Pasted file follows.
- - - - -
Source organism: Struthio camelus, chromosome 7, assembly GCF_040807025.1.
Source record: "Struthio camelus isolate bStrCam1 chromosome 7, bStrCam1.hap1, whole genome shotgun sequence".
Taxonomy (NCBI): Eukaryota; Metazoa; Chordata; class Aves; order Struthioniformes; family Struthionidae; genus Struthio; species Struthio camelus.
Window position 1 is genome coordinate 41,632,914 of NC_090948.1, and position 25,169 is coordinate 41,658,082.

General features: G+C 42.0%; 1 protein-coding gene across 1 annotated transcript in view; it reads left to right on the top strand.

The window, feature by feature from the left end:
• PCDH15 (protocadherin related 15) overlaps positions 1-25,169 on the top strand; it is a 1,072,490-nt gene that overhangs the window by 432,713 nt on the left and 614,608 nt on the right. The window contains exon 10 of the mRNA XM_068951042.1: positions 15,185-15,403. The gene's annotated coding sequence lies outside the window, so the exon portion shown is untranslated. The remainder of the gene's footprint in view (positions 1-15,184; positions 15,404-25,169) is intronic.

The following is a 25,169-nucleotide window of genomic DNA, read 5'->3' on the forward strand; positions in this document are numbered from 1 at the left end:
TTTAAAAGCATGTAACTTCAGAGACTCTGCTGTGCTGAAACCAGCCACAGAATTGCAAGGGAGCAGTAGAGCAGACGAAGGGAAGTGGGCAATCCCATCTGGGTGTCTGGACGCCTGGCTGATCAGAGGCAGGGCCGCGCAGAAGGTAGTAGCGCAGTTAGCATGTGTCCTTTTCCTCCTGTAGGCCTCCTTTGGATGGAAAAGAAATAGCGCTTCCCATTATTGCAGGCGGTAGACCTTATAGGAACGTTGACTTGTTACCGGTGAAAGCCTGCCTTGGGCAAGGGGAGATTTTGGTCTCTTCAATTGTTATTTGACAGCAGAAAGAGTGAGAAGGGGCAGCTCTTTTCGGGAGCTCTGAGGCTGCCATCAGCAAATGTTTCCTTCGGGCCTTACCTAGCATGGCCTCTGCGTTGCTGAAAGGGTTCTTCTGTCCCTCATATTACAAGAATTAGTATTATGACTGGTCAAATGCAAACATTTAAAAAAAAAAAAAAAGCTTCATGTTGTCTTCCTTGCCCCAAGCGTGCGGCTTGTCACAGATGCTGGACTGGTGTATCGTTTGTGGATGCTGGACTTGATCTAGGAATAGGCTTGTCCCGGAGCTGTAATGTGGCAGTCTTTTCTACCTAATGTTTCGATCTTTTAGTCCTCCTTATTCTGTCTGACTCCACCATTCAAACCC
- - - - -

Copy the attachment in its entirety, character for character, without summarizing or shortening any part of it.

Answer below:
Source organism: Struthio camelus, chromosome 7, assembly GCF_040807025.1.
Source record: "Struthio camelus isolate bStrCam1 chromosome 7, bStrCam1.hap1, whole genome shotgun sequence".
Taxonomy (NCBI): Eukaryota; Metazoa; Chordata; class Aves; order Struthioniformes; family Struthionidae; genus Struthio; species Struthio camelus.
Window position 1 is genome coordinate 41,632,914 of NC_090948.1, and position 25,169 is coordinate 41,658,082.

General features: G+C 42.0%; 1 protein-coding gene across 1 annotated transcript in view; it reads left to right on the top strand.

The window, feature by feature from the left end:
• PCDH15 (protocadherin related 15) overlaps positions 1-25,169 on the top strand; it is a 1,072,490-nt gene that overhangs the window by 432,713 nt on the left and 614,608 nt on the right. The window contains exon 10 of the mRNA XM_068951042.1: positions 15,185-15,403. The gene's annotated coding sequence lies outside the window, so the exon portion shown is untranslated. The remainder of the gene's footprint in view (positions 1-15,184; positions 15,404-25,169) is intronic.

The following is a 25,169-nucleotide window of genomic DNA, read 5'->3' on the forward strand; positions in this document are numbered from 1 at the left end:
TTTAAAAGCATGTAACTTCAGAGACTCTGCTGTGCTGAAACCAGCCACAGAATTGCAAGGGAGCAGTAGAGCAGACGAAGGGAAGTGGGCAATCCCATCTGGGTGTCTGGACGCCTGGCTGATCAGAGGCAGGGCCGCGCAGAAGGTAGTAGCGCAGTTAGCATGTGTCCTTTTCCTCCTGTAGGCCTCCTTTGGATGGAAAAGAAATAGCGCTTCCCATTATTGCAGGCGGTAGACCTTATAGGAACGTTGACTTGTTACCGGTGAAAGCCTGCCTTGGGCAAGGGGAGATTTTGGTCTCTTCAATTGTTATTTGACAGCAGAAAGAGTGAGAAGGGGCAGCTCTTTTCGGGAGCTCTGAGGCTGCCATCAGCAAATGTTTCCTTCGGGCCTTACCTAGCATGGCCTCTGCGTTGCTGAAAGGGTTCTTCTGTCCCTCATATTACAAGAATTAGTATTATGACTGGTCAAATGCAAACATTTAAAAAAAAAAAAAAAGCTTCATGTTGTCTTCCTTGCCCCAAGCGTGCGGCTTGTCACAGATGCTGGACTGGTGTATCGTTTGTGGATGCTGGACTTGATCTAGGAATAGGCTTGTCCCGGAGCTGTAATGTGGCAGTCTTTTCTACCTAATGTTTCGATCTTTTAGTCCTCCTTATTCTGTCTGACTCCACCATTCAAACCC